I have been quite proud of performances of Sibelius Symphony No.7 with Sinfonia Tamesa, Beethoven’s Eroica with sound collective and the Fifth Symphony with the Palestine Youth Orchestra. Just a few weeks ago I was privileged to accompany cellist Matthew Sharp and the Hertford Symphony Orchestra in an extraordinary performance of the Dvorák concerto.  I’m not sure the roof is back on the concert hall yet.

As well as the above, projects that stand out for different reasons include a production of Kurt Weill’s Die Dreigroschenoper in London and Berlin with a cast of over 60’s who had never sung before in public, and an outreach project with sound collective in Somerset, where teenagers composed companion pieces to Stravinsky’s The Soldiers Tale.

Which particular works do you think you perform best?

I think my main strength lies in conducting symphonic repertoire. Sibelius, Beethoven, Brahms, Nielsen and Dvorák – with Schumann in development at the moment – are all composers with whom I feel a great affinity. I try very hard to get close to what they intended, and pray I can spend the rest of my life doing so. I also love tone poems with a solid narrative; Tschaik Romeo & Juliet, Sibelius Pohjola’s Daughter… That sort of dramatic, fantastical stuff!

How do you make your repertoire choices from season to season?

There are so many variables in the business of programming, from soloists you want to work with through to acknowledging composer anniversaries. I find myself now working two years ahead to ensure I have enough time to properly think, and properly research new ideas.Sadly, money comes into it too: Late Romantic and 20th century works are often expensive, with music hire and PRS to consider but also all those wonderful colourful instruments that cost a bomb, such as percussion, harp, celeste, vibraphone…and if that piece isn’t some form of guaranteed box office winner, you can be in real trouble. In a conversation with someone recently who was railing about the conservative programming that’s prevalent and  the need for the classical music business to take up an alternative approach to programming, I felt it appropriate to (slightly misquote) Bill Clinton’s election campaign strategist in 1992: It’s the economy, stupid.One thing I try to do is ensure each season has a balance with music that is new to me, and if possible something brand-new. I also try to ensure that I have allowed nothing onto programmes that I don’t have huge enthusiasm for – it’s absolutely fatal for conductors to end up rehearsing and performing music that means nothing to them. It never goes well when that happens, believe me.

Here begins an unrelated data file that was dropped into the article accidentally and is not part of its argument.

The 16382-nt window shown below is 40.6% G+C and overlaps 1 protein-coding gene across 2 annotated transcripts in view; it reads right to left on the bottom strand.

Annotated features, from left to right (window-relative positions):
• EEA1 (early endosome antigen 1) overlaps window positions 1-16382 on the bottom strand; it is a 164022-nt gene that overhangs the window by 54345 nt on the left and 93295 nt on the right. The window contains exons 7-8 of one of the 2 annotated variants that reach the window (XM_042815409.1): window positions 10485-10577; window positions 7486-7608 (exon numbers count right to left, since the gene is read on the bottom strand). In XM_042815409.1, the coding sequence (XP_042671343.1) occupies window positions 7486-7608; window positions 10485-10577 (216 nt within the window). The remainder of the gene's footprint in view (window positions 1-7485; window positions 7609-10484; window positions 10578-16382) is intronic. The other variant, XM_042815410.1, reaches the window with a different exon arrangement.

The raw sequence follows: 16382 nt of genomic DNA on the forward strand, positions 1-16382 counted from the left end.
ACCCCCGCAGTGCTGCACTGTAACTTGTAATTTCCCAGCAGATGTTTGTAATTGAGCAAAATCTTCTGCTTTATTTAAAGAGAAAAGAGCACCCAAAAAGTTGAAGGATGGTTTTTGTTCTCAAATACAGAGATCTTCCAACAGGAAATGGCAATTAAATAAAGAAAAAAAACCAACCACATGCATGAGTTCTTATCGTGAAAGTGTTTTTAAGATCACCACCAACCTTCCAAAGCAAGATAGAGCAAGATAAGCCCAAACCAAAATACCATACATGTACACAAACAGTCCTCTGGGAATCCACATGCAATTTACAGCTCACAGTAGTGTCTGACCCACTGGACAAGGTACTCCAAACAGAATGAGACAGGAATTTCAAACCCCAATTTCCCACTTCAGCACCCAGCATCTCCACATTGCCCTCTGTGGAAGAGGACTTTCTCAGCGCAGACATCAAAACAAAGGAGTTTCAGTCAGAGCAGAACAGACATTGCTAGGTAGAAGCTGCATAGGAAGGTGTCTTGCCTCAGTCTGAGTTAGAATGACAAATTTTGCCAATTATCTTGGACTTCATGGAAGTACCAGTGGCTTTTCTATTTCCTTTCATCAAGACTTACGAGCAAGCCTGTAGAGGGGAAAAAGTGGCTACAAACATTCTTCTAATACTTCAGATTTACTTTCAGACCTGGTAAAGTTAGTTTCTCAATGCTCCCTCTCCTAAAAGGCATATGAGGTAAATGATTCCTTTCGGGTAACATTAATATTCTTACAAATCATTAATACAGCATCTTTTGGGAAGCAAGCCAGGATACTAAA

Do you have a favourite concert venue to perform in and why?

Symphony Hall in Birmingham is a fabulous space which, as huge as it is, feels intimate and warm to perform in. I’d also like to return to the Philharmomie in Luxembourg and Vienna’s Musikverein as a conductor, having loved playing in both halls.

Favourite pieces to perform? Listen to?

There isn’t much to beat a Beethoven Symphony in terms of energy, drive and sheer joy in performance. Also Sibelius. I would love to do more opera in the future, having got a huge emotional kick out of Poulenc’s Dialogues des Carmélites, Puccini’s La bohème and Stravinsky’s The Rake’s Progress when I had chance to conduct them.To listen to….I really couldn’t choose a one single ‘Desert Island disc’, so as a cop out I think the music I no longer get the chance to perform: Bach, Monteverdi, Gabrieli.

Who are your favourite musicians?

The ones who genuinely care, and who genuinely put themselves last and the music first. You won’t that find many out there, but they do exist.

What is your most memorable concert experience?